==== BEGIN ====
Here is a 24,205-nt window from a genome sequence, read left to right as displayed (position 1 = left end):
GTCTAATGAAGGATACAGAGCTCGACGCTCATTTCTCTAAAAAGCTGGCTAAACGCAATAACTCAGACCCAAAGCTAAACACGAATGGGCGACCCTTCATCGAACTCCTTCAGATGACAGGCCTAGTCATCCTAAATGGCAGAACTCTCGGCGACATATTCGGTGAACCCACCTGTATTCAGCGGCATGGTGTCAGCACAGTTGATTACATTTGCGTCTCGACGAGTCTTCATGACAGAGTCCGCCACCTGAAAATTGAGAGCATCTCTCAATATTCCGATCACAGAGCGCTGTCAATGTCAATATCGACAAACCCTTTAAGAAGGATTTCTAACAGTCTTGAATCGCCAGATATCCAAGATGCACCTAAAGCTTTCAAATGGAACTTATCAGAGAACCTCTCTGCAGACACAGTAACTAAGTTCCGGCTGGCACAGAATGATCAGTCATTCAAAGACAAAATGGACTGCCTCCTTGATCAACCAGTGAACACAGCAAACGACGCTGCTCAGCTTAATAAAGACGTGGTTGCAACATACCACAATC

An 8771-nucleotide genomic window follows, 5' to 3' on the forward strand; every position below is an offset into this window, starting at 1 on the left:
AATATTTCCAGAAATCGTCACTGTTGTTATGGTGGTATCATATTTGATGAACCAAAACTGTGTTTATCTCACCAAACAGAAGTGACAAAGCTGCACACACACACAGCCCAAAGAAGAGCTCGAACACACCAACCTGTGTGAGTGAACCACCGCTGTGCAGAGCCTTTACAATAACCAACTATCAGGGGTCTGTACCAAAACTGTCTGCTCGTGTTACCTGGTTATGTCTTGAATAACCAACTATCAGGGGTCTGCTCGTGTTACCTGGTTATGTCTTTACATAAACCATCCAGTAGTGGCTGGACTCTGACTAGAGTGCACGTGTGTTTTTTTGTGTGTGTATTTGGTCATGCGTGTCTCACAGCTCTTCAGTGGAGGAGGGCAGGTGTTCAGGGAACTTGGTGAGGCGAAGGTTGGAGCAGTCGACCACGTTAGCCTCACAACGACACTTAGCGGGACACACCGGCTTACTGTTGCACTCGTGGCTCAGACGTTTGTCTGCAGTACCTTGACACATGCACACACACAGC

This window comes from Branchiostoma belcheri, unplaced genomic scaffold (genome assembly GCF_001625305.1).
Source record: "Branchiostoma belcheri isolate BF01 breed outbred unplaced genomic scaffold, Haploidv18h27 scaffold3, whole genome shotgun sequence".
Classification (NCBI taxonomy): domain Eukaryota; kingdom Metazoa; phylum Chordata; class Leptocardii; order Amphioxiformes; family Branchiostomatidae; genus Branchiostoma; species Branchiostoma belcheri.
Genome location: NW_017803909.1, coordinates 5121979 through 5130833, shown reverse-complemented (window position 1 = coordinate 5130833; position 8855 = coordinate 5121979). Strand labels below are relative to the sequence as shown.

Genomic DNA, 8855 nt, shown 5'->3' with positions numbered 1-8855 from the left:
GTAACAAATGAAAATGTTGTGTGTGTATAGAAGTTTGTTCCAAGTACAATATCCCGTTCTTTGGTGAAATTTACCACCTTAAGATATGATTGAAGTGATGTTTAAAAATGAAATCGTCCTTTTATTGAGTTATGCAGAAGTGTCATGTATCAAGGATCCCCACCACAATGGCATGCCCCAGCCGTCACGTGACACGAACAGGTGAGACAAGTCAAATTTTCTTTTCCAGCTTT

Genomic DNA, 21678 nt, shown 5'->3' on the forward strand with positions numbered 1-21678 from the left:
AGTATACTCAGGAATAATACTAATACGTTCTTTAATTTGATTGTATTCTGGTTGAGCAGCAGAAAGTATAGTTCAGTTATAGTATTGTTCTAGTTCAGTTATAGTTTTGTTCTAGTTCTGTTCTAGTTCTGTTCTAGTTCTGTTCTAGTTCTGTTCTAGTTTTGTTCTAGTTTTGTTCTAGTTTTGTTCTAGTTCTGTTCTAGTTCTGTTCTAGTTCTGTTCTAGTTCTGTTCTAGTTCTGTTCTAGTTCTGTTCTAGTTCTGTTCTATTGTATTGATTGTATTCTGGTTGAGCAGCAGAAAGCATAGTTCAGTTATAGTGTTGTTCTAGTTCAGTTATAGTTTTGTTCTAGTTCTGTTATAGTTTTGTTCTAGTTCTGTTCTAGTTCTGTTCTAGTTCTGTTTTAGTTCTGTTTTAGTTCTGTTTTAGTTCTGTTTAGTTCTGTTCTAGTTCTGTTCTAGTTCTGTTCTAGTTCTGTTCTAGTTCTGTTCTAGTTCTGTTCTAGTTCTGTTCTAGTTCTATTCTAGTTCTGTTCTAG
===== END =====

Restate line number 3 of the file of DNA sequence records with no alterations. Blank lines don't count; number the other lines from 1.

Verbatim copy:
An 8771-nucleotide genomic window follows, 5' to 3' on the forward strand; every position below is an offset into this window, starting at 1 on the left: